The Theodore Roosevelt Association’s annual conference is this weekend in Boston. Alas I will not be attending this year. I was talking to a friend the other day, an individual who is quite knowledgeable about Roosevelt, and mentioned to her that Boston is an ideal place to discuss TR and his legacy. Harvard, Alice Hathaway Lee, and Henry Cabot Lodge are all big parts of Theodore Roosevelt’s story with their roots in The Hub. Working on the article I submitted last week, I came across an individual I had never heard of previously: Nora E. Cordingley.
Ms. Cordingley was a Canadian-American who ended up working at the New York Public Library in the early 1900s. In 1923 she took a job at Roosevelt House working under director Hermann Hagedorn. She was there for two full decades; when the Roosevelt Collection moved from East 20th Street to Harvard University in 1943 she moved to Cambridge along with the collection. I was at NYPL a few weeks ago and asked the reference librarian if she had ever heard of Cordingley. She had not. The ref librarian added that NYPL had a training course in the early 1900s–this presumably in the years prior to one’s receiving an MLS from an ALA-accredited school–and that Cordingley may have been here in New York to receive this education. Then, if this is indeed the narrative, after her education and training she moved on to the Roosevelt collection that the RMA was building on East 20th Street.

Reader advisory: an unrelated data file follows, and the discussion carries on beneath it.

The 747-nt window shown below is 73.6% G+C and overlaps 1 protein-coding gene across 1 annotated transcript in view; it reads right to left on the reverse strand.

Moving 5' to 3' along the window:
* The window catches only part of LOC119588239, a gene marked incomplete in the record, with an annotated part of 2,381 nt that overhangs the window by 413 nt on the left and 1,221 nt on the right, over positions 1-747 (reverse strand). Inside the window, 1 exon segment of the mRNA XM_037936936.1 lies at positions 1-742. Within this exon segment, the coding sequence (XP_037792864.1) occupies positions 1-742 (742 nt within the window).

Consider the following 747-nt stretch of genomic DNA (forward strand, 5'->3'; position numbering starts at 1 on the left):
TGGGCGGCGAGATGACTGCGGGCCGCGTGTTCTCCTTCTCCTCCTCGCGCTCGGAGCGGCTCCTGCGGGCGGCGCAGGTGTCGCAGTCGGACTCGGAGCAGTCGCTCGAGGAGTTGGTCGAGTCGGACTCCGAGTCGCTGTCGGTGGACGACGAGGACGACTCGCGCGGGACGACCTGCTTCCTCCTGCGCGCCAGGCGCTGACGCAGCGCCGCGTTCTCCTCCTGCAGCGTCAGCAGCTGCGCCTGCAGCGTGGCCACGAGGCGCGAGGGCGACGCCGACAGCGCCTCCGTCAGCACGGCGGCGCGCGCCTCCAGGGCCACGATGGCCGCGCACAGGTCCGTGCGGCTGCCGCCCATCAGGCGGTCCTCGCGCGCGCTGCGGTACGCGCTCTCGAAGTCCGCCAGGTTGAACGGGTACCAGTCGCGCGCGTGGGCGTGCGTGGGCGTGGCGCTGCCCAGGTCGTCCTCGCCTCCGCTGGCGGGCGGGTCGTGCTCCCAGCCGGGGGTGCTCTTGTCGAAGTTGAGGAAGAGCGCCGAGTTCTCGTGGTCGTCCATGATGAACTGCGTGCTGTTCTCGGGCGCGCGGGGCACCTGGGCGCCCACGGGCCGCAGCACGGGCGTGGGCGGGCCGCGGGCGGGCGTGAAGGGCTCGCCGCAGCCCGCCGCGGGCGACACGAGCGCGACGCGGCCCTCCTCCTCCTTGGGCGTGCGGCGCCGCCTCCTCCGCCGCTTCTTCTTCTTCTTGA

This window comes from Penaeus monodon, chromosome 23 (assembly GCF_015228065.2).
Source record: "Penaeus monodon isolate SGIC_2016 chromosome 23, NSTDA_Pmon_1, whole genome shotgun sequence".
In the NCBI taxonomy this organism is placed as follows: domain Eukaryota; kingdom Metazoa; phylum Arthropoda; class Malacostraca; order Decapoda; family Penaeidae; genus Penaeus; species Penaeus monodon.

Cordingley was dedicated to her job. Sadly she died in the Widener Library of a heart attack in March 1951 while editing Roosevelt’s letters. These were the letters that were published in eight volumes in the 1950s under the direction of Elting Morison. Cordingley’s is a moving story that I now think about each time I look up a Roosevelt missive in the set.